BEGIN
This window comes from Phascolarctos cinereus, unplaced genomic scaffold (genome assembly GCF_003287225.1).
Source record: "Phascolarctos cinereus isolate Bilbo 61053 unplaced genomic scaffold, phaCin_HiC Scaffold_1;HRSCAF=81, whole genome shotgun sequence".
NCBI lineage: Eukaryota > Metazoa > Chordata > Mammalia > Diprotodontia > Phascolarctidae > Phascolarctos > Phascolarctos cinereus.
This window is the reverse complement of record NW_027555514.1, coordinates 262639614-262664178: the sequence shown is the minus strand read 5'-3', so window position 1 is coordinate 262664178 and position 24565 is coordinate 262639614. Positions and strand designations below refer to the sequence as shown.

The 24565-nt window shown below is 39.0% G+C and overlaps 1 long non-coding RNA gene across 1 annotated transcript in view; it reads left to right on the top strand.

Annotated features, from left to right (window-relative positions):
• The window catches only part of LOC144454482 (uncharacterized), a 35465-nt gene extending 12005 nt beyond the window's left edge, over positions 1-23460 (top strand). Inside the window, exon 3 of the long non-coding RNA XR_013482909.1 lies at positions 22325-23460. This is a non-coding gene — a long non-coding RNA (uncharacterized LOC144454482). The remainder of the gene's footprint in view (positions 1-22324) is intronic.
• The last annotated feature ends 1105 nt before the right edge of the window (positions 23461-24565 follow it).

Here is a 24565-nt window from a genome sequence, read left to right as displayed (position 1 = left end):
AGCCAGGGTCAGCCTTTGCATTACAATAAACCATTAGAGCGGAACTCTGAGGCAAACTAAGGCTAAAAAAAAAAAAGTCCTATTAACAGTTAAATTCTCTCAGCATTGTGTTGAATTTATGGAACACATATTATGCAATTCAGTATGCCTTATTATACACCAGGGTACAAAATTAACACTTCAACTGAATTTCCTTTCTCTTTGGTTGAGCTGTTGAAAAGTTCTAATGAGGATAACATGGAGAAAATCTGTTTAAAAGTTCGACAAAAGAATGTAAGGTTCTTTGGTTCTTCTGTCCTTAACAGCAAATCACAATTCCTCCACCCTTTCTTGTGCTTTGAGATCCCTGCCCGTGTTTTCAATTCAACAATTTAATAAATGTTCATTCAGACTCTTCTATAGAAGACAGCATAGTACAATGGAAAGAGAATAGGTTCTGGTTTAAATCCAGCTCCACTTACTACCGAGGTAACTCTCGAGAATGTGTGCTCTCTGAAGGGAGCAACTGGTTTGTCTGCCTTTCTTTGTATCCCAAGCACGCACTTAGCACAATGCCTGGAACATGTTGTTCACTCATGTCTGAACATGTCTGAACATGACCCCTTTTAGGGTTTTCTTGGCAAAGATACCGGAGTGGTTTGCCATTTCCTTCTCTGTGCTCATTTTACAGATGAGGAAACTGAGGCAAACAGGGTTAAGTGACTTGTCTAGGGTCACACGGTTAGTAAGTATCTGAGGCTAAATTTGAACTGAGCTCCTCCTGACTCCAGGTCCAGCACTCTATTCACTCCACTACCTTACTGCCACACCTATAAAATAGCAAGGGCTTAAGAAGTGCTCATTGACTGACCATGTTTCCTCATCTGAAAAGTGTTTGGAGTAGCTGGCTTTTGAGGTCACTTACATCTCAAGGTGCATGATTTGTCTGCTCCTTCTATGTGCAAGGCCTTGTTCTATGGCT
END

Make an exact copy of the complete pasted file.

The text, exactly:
This window comes from Phascolarctos cinereus, unplaced genomic scaffold (genome assembly GCF_003287225.1).
Source record: "Phascolarctos cinereus isolate Bilbo 61053 unplaced genomic scaffold, phaCin_HiC Scaffold_1;HRSCAF=81, whole genome shotgun sequence".
NCBI lineage: Eukaryota > Metazoa > Chordata > Mammalia > Diprotodontia > Phascolarctidae > Phascolarctos > Phascolarctos cinereus.
This window is the reverse complement of record NW_027555514.1, coordinates 262639614-262664178: the sequence shown is the minus strand read 5'-3', so window position 1 is coordinate 262664178 and position 24565 is coordinate 262639614. Positions and strand designations below refer to the sequence as shown.

The 24565-nt window shown below is 39.0% G+C and overlaps 1 long non-coding RNA gene across 1 annotated transcript in view; it reads left to right on the top strand.

Annotated features, from left to right (window-relative positions):
• The window catches only part of LOC144454482 (uncharacterized), a 35465-nt gene extending 12005 nt beyond the window's left edge, over positions 1-23460 (top strand). Inside the window, exon 3 of the long non-coding RNA XR_013482909.1 lies at positions 22325-23460. This is a non-coding gene — a long non-coding RNA (uncharacterized LOC144454482). The remainder of the gene's footprint in view (positions 1-22324) is intronic.
• The last annotated feature ends 1105 nt before the right edge of the window (positions 23461-24565 follow it).

Here is a 24565-nt window from a genome sequence, read left to right as displayed (position 1 = left end):
AGCCAGGGTCAGCCTTTGCATTACAATAAACCATTAGAGCGGAACTCTGAGGCAAACTAAGGCTAAAAAAAAAAAAGTCCTATTAACAGTTAAATTCTCTCAGCATTGTGTTGAATTTATGGAACACATATTATGCAATTCAGTATGCCTTATTATACACCAGGGTACAAAATTAACACTTCAACTGAATTTCCTTTCTCTTTGGTTGAGCTGTTGAAAAGTTCTAATGAGGATAACATGGAGAAAATCTGTTTAAAAGTTCGACAAAAGAATGTAAGGTTCTTTGGTTCTTCTGTCCTTAACAGCAAATCACAATTCCTCCACCCTTTCTTGTGCTTTGAGATCCCTGCCCGTGTTTTCAATTCAACAATTTAATAAATGTTCATTCAGACTCTTCTATAGAAGACAGCATAGTACAATGGAAAGAGAATAGGTTCTGGTTTAAATCCAGCTCCACTTACTACCGAGGTAACTCTCGAGAATGTGTGCTCTCTGAAGGGAGCAACTGGTTTGTCTGCCTTTCTTTGTATCCCAAGCACGCACTTAGCACAATGCCTGGAACATGTTGTTCACTCATGTCTGAACATGTCTGAACATGACCCCTTTTAGGGTTTTCTTGGCAAAGATACCGGAGTGGTTTGCCATTTCCTTCTCTGTGCTCATTTTACAGATGAGGAAACTGAGGCAAACAGGGTTAAGTGACTTGTCTAGGGTCACACGGTTAGTAAGTATCTGAGGCTAAATTTGAACTGAGCTCCTCCTGACTCCAGGTCCAGCACTCTATTCACTCCACTACCTTACTGCCACACCTATAAAATAGCAAGGGCTTAAGAAGTGCTCATTGACTGACCATGTTTCCTCATCTGAAAAGTGTTTGGAGTAGCTGGCTTTTGAGGTCACTTACATCTCAAGGTGCATGATTTGTCTGCTCCTTCTATGTGCAAGGCCTTGTTCTATGGCT